February 9, 2022
Steven P. Millies
Our Crisis of Authority and Thomas Merton
February 8, 2022
The Polarizing Conflicts that divide the Catholic Church and social life are widely recognized but poorly understood. Thomas Merton understood what we face as a crisis of authority that has far-flung implications and whose fullest dimensions have come into view only in decades since he died. We will explore the crisis of authority as we now experience it in 2022, and we will look to Merton for wisdom about how we can resolve the crisis.
Steven P. Millies is professor of public theology and director of The Bernardin Center at Catholic Theological Union in Chicago. His most recent book is Good Intentions: A History of Catholic Voters’ Road from Roe to Trump (Liturgical Press, 2018).
January 12, 2022
Surrounded by suffering and death, we believe in redemption and new life. Besieged by every form of war, we hope for peace and the coming of God’s Kingdom. Where is war present in your life? Is it only experienced “out there,” or can it be found “in here” as well? Have you identified an enemy to destroy? Are you sure that enemy is not yourself? Excerpts from Doug’s play “Merton and Me – A Living Trinity” and these words of Thomas Merton will guide our reflection: “Life and death are at war within us. As soon as we are born, we begin at the same time to live and die.”
Douglas Hertler (aka Doug Lory) is a professional actor, playwright, retreat leader, and NYC tour guide. He also works at Fordham University School of Law as an actor/educator. His one-man play “Merton and Me – A Living Trinity” debuted in the fall of 2018 for the Corpus Christi Chapter of the ITMS. Doug spent the month of January 2020 living with the Trappist community of Mepkin Abbey as a monastic guest and will be performing his show there in February. He also serves on the board of the American Teilhard Association. His website is www.mertonandme.com.
December 15, 2021
Over the years many of Thomas Merton’s visitors and friends commented on his sense of humour. With the seriousness of his writings this humour can all too easily be overlooked. This presentation will explore Merton’s sense of humour from his pre-monastic cartoons, through his correspondence, journal entries and recordings, to the stories told by his friends and brothers. Merton’s sense of humor was a way for him to critique the world, humorously warning readers of our propensity to “wear our mitres even to bed” and reminding them of his own need for beer!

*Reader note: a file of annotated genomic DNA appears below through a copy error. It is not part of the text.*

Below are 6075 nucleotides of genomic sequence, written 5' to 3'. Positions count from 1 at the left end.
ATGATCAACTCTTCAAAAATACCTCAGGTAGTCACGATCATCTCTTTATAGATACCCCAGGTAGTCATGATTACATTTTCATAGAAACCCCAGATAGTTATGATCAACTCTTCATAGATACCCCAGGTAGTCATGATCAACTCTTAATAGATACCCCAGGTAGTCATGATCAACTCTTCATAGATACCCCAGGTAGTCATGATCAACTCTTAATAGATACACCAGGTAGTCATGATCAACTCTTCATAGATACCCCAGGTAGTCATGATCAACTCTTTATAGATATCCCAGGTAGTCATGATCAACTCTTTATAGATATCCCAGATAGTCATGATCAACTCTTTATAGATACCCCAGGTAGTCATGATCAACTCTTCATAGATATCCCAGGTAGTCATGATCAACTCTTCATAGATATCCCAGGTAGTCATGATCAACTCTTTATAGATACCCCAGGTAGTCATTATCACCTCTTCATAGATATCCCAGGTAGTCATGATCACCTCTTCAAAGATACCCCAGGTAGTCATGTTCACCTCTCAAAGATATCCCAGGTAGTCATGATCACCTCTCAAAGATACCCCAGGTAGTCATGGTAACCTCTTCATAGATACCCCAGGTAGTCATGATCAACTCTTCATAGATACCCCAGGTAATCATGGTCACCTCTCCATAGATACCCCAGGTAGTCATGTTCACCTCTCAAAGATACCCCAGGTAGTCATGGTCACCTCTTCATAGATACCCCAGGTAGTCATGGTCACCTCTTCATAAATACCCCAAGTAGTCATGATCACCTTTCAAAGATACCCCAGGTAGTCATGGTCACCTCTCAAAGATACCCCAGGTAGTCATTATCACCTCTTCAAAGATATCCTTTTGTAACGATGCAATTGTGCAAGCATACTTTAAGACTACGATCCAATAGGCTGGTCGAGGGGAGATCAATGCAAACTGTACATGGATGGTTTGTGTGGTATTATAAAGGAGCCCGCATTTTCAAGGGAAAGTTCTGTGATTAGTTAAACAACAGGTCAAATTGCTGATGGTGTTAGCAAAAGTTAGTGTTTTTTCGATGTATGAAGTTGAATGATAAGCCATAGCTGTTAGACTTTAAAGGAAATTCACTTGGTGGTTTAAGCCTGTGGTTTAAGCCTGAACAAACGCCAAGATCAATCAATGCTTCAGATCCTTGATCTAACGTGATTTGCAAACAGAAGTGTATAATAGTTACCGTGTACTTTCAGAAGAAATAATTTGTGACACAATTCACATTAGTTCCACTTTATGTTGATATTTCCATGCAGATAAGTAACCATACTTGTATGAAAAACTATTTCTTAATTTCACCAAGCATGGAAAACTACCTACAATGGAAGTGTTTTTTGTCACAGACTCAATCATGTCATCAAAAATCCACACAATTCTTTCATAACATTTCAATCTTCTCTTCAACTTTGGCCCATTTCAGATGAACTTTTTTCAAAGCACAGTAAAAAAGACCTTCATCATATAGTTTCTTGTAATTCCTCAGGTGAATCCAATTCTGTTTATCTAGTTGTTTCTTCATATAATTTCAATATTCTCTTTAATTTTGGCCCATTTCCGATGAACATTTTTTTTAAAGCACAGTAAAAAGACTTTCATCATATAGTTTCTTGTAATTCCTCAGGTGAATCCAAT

Paul M. Pearson is Director of the Thomas Merton Center at Bellarmine University in Louisville, Kentucky and Chief of Research for the Merton Legacy Trust. He is Resident Secretary of the International Thomas Merton Society and served as President for the 10th administration. Paul is a founding member of the Thomas Merton Society of Great Britain and Ireland. He edited Seeking Paradise: Thomas Merton and the Shakers, A Meeting of Angels: The Correspondence of Thomas Merton with Edward Deming and Faith Andrews, Thomas Merton on Christian Contemplation and, most recently, Beholding Paradise: The Photographs of Thomas Merton.
November 10, 2021
Thomas Merton's journey to Alaska, a sojourn of seventeen days, has been rendered mostly as a "blip" within his remarkable biography. Yet the mysterious frontier suddenly surfaced to captivate him. Though short in duration, Merton's experience of the vast terrain, along with the talks he gave, were profound in spiritual insights. This presentation will explore that untold story, along with visual images of the places Merton experienced and photographic images taken by Merton himself.
Kathleen Tarr, longtime Alaskan, lives and writes under the Chugach Mountains in Anchorage. She is the founder of the Alaska Chapter of the ITMS and author of We Are All Poets Here: Thomas Merton’s Journey to Alaska – A Shared Story about Spiritual Seeking (2018). Her essays have appeared in We Are Already One: Thomas Merton’s Message of Hope (2015) and Merton & Indigenous Wisdom (2019). She is a member of the ITMS board of directors, PEN America, and the Alaska Historical Society. She draws inspiration from contemplating the spiritual geography of mountains.
October 15, 2021
Scott Russell Sanders is the author of twenty books of fiction and nonfiction, including Hunting for Hope and A Conservationist Manifesto. His most recent books are Earth Works: Selected Essays (2012) and Divine Animal: A Novel (2014). A collection of his eco-science fiction stories entitled Dancing in Dreamtime will be published this fall, and a new edition of his documentary narrative, Stone Country, co-authored with photographer Jeffrey Wolin, will appear in 2017. Among his honors are the Lannan Literary Award, the John Burroughs Essay Award, the Mark Twain Award, the Cecil Woods Award for Nonfiction, the Eugene and Marilyn Glick Indiana Authors Award, and fellowships from the Guggenheim Foundation and the National Endowment for the Arts. In 2012 he was elected to the American Academy of Arts and Sciences. He is a Distinguished Professor Emeritus of English at Indiana University. He and his wife, Ruth, a biochemist, have reared two children in their hometown of Bloomington, in the hardwood hill country of Indiana’s White River Valley.
"Reading Merton in the Rain" was presented in June of 2017 at St. Bonaventure University for the 15th General Meeting of the International Thomas Merton Society.